Along with the atlas’s binding, many of the plates (pages) needed to be conserved. Fortunately, the plates were printed on a thick, vellum-style paper stock.
The photo below, shows the completely repaired binding and textblock- entirely conserved in the Portland Room-
with archival material.
The photo immediately below shows how we repair paper, from the verso (rear) of the maps themselves, to keep the information as readable as possible. We use handmade Japanese kozo tissue, and our own mixture of methylcellulose and PVA water-based adhesives. The repairs are lightly heat-dried and pressed.
The New binding (above), with the preserved original label from the Portland City Clerk’s Office, plus a special archival box (below) for the atlas.
With the scanned Atlas plates, we’ve mounted downloadable jpeg files onto Digital Commons. In the photo below, subject analyses for each Portland neighborhood represented in the Atlas are being added as searchable metadata tags.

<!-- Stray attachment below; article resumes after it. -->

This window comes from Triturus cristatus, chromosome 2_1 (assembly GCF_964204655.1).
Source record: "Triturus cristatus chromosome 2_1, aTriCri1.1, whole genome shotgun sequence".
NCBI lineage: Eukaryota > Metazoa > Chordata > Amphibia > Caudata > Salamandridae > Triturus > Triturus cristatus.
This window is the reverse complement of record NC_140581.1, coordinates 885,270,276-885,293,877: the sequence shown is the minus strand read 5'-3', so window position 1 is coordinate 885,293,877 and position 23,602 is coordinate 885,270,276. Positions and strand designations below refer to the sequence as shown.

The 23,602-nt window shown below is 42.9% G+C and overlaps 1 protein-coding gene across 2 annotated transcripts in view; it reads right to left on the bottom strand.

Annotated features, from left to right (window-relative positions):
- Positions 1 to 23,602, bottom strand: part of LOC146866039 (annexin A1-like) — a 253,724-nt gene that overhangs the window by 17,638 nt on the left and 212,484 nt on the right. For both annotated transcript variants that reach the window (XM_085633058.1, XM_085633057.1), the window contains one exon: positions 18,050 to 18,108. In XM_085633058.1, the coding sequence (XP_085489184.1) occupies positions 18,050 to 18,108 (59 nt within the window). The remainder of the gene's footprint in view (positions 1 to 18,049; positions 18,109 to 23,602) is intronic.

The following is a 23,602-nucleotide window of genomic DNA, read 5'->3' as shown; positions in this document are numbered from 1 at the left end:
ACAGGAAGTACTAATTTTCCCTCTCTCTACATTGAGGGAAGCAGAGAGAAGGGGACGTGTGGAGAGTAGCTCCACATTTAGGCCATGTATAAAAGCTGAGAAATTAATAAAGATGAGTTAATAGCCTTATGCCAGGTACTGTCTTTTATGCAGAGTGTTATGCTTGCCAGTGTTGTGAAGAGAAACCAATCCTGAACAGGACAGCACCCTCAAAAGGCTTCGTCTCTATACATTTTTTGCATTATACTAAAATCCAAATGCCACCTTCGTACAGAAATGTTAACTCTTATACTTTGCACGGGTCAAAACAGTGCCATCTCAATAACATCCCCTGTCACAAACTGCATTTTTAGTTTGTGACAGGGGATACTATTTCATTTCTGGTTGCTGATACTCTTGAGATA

Enjoy this new resource of a gem from the 19th century!
Derivative tends not be a compliment as it implies lack of creativity or more recently a bad financial instrument. But let’s be honest, many great ideas in all areas aren’t new (like bookmobiles) and libraries mostly work with the basics of those ideas and spin them to serve some niche. PPL like other libraries lends a variety of unexpected materials including telescopes (brought to us through our partnership with Cornerstones of Science), Kill a Watt energy detectors (given to us by a private donor),and most recently ukuleles modeled on the idea first demonstrated by the Newport (Maine) Cultural Center and neighboring Falmouth (Maine) Memorial Library.
Even Isaac Newton acknowledged the contributions to his work of those before him. It is a pleasure (and an ethical obligation) for us to acknowledge this tradition of public libraries.